Software Reliability Modeling


Elbert, Michael A.; Howe, Richard C.; Weyant, Thomas F.   (1992, ASQC)   Digital Equipment Corporation, Tewksbury, MA 01876

Annual Quality Congress, Nashville TN    Vol. 46    No. 0
QICID: 9917    May 1992    pp. 933-940
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Article Abstract

The authors examine a large and complex industrial software product to determine software reliability.

Using a tool called SMERFS (Statistical Modeling and Estimation of Reliability Functions for Software), they chose seven model to investigate for use. They then gathered data from their company's Quality Assurance Reports and Software Problem Reports and filtered it to ensure validity. They performed twenty different analyses of the seven models for each data set and calculated instantaneous defect-finding/MTBE curves for each week of project testing/month of project operation.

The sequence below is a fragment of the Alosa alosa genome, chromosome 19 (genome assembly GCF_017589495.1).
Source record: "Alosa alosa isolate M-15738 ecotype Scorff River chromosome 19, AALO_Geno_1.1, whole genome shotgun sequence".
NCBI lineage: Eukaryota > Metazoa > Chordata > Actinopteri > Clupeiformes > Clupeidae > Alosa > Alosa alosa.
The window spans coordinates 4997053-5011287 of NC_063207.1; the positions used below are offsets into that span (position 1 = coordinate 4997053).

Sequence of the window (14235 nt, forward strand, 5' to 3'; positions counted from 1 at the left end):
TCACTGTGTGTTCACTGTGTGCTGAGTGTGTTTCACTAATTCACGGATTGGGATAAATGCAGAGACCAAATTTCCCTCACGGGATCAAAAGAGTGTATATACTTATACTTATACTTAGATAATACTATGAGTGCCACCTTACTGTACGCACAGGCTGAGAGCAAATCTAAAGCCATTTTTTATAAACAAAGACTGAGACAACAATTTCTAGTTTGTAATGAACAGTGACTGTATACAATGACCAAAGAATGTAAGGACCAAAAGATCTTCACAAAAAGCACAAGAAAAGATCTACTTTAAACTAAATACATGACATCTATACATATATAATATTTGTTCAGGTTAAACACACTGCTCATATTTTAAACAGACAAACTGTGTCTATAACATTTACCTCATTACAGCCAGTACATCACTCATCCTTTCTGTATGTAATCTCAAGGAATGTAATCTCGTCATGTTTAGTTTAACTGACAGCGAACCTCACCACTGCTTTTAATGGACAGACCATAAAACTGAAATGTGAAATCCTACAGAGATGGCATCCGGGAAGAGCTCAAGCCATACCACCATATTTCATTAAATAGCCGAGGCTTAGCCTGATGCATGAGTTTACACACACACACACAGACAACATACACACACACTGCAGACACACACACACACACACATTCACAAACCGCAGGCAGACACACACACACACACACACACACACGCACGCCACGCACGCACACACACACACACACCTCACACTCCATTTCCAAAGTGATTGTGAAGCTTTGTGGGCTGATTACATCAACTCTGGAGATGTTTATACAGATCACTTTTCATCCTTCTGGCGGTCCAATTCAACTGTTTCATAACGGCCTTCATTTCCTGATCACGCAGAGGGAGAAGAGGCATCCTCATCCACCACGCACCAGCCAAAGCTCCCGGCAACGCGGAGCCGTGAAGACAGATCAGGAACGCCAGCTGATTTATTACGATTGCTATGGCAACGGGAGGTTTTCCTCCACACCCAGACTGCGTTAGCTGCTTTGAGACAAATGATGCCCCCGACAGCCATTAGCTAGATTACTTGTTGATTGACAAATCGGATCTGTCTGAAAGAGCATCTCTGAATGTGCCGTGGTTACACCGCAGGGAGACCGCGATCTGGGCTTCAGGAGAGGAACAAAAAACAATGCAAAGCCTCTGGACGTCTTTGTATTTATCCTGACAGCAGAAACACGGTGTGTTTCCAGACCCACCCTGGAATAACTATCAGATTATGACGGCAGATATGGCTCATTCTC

They discovered that the Generalized Poisson and Geometric models provided the best fit for the error count and time-between errors data. Mathematical modeling, they found, is useful for reliability measurement, although they caution that models recommended fit best in the described situation and may not be applicable to every problem. Thus you should make sure that your model matches reality and passes goodness-of-fit tests before relying on it. They warn that the customer's view of defects is worse than the producer's (number of times any given error is encountered vs. number of errors found). Performance of the reliability models depends heavily on the testing effort.

Thus mathematical modeling, if examined and used carefully, can predict software reliability.


Geometric model,Modeling,Poisson distribution,Quality assurance (QA),Reliability,Software

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